Friday, May 17, 2002

Jeffrey Simpson in the Globe and Mail highlighted a new bill before the Senate that would give the U.S. Senate back the ability to pick and choose what parts of a trade agreement it likes; something that it (quite rightly) lost with Fast Track. Since the Senate is just slightly more inclined towards pork barrelling than the presidency usually is, this would pretty much cripple the United States' ability to enact trade agreements with other countries, and kill any desire for other countries to do so.

Ok, let's be honest here. The U.S. has got a dollar that's going to fall any time soon, an expensive war to fight, it's pretty much written itself out of free trade agreements, and its international authority is at an all-time low thanks to this Israel/Palestine brouhaha that I doubt will end anytime soon. I have just one question: are we finally, actually seeing the start of this "decline of the American empire" that people have been predicting for the century, or is this just a blip on the radar?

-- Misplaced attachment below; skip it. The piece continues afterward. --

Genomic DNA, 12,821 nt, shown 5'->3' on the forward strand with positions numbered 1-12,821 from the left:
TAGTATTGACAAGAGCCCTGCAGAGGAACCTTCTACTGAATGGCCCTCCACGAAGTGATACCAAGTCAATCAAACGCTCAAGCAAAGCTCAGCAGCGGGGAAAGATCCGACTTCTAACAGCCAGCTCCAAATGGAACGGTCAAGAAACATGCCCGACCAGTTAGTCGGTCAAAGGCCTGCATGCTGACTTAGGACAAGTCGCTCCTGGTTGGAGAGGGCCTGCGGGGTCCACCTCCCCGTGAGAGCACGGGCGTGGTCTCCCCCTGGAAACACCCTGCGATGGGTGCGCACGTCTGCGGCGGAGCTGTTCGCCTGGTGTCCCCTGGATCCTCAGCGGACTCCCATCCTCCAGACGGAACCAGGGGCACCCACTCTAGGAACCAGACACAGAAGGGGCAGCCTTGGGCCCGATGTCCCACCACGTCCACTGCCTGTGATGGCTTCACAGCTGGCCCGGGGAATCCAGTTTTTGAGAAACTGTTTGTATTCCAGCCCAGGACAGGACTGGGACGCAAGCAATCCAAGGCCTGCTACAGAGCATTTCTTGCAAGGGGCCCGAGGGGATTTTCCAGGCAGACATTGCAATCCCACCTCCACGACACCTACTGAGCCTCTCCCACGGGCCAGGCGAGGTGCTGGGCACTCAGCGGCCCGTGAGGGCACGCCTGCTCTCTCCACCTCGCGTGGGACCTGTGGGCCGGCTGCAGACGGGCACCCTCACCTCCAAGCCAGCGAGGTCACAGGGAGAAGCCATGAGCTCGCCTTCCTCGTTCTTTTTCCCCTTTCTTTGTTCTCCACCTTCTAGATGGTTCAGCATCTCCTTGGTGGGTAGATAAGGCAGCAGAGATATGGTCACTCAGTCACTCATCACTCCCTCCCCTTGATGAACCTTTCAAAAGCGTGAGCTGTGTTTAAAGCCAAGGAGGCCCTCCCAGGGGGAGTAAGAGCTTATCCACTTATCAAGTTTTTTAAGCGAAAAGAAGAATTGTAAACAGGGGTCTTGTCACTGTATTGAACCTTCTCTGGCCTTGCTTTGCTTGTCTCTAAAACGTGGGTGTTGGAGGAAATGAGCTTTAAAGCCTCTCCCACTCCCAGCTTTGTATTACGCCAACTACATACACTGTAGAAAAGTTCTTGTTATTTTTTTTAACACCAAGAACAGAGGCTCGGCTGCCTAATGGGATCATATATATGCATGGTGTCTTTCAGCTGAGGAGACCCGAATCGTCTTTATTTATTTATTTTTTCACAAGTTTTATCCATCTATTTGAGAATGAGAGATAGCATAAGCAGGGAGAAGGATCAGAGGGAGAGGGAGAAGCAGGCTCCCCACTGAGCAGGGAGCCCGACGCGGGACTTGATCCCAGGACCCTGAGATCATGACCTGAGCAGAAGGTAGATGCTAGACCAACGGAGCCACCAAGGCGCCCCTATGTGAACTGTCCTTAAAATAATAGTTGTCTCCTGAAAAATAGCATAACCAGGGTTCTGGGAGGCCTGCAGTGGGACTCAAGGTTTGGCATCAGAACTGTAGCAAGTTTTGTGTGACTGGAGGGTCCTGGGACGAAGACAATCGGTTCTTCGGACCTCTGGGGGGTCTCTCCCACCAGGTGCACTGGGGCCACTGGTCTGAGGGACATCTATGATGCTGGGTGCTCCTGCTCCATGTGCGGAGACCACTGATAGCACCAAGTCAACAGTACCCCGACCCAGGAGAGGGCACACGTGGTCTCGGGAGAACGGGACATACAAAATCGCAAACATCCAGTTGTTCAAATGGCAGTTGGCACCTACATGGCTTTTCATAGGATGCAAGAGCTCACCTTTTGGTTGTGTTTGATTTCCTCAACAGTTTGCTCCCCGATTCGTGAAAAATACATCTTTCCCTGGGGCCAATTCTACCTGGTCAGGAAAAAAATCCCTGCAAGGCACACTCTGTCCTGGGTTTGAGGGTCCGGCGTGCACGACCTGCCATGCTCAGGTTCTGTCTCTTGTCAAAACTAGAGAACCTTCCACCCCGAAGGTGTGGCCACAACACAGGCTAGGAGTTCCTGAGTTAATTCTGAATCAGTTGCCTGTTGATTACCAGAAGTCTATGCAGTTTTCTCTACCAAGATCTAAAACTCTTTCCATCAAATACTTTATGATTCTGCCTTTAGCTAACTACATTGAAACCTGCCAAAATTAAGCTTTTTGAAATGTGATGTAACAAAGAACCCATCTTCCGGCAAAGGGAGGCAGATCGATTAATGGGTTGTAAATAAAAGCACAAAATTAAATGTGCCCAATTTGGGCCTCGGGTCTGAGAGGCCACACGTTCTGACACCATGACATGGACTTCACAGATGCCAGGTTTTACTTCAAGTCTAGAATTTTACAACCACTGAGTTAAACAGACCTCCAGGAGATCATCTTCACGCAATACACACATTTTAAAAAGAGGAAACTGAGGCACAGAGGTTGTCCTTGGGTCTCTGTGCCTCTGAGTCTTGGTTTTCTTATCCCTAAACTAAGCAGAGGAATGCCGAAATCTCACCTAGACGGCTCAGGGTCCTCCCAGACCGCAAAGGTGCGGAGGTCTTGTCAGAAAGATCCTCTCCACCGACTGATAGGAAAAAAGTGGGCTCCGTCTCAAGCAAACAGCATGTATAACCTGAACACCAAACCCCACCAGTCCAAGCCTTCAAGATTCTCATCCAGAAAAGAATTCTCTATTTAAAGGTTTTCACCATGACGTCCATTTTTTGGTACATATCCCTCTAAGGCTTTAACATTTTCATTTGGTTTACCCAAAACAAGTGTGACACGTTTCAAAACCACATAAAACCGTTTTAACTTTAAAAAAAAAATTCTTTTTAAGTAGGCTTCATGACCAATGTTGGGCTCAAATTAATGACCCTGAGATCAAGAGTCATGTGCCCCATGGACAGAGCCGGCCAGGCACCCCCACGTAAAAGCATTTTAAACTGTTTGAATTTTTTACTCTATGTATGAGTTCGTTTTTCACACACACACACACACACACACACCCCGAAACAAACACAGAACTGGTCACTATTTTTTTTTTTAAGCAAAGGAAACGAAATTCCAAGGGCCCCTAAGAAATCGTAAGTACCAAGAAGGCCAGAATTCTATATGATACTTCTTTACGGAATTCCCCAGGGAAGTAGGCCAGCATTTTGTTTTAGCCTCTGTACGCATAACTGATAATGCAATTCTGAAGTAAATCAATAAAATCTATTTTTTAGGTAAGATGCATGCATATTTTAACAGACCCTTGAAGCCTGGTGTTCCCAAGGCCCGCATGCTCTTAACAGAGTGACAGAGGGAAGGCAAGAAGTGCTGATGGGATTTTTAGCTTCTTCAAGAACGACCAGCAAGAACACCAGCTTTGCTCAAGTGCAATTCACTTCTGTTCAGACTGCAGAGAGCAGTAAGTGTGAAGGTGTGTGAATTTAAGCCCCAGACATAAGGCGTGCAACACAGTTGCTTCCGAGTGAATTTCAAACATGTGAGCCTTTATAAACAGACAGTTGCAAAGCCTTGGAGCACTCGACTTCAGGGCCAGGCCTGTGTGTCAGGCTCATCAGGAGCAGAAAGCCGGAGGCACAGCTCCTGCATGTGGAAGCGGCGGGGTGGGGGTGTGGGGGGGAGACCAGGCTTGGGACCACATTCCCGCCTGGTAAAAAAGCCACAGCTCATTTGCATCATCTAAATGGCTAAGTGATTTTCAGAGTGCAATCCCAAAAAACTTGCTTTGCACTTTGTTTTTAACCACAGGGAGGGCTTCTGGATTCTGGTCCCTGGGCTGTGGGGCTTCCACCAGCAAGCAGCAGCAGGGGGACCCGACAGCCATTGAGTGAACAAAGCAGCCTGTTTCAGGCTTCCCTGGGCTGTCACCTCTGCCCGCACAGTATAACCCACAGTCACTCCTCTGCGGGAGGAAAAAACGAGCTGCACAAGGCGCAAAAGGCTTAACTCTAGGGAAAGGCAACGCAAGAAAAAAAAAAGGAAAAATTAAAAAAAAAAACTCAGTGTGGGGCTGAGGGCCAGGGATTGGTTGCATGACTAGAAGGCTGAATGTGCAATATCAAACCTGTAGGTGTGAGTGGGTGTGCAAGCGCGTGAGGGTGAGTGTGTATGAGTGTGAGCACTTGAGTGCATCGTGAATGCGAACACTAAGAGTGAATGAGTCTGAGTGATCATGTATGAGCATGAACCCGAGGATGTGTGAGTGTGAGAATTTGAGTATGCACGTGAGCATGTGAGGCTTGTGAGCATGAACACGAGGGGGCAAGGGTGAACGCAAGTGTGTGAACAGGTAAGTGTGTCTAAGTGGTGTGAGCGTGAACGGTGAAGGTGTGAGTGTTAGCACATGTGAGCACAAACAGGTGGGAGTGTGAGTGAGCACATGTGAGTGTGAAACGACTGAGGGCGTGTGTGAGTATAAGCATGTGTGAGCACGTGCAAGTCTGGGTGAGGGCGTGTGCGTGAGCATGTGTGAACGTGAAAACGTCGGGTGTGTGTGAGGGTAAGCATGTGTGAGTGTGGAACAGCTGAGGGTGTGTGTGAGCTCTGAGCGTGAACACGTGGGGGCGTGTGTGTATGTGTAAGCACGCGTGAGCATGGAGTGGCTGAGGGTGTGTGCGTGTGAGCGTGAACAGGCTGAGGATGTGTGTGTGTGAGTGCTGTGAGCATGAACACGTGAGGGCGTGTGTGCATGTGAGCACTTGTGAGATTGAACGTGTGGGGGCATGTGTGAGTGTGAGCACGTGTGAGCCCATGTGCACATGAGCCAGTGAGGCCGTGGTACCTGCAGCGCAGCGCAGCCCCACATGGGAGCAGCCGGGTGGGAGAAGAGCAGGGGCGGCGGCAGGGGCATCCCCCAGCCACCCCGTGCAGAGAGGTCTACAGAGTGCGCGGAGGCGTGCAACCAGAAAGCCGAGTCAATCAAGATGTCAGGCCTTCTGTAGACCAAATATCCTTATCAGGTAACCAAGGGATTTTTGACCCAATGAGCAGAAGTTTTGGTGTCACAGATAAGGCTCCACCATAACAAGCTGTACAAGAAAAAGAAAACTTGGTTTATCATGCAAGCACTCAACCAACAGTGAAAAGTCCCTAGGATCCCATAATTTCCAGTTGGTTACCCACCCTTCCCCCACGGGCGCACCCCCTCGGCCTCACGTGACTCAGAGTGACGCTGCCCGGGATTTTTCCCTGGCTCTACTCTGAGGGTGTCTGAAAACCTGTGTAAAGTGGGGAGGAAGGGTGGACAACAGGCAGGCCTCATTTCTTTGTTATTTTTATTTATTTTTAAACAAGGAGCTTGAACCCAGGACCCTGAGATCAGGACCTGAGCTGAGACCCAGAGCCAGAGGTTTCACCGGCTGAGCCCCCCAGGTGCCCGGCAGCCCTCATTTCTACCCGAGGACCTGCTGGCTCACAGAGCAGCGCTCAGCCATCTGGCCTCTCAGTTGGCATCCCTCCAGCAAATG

(I just know somebody is going to read this someday and I'll get a bunch of emails that say something like "America-hater!" It's just a question.)

There's also a point about economics here (and by extension libertarian politics). The U.S. has slapped enough barriers on trade that it's looking mighty protectionist right now. Will other, open economies grow faster in comparison (as the free trade globalization types like to argue) or will it honestly make any difference at all? It tends to be a tenet of economic faith that free-trade in-and-of itself is good whether the other guy bothers or not. Looks like the US is going to be testing that. I can't wait to find out what happens.

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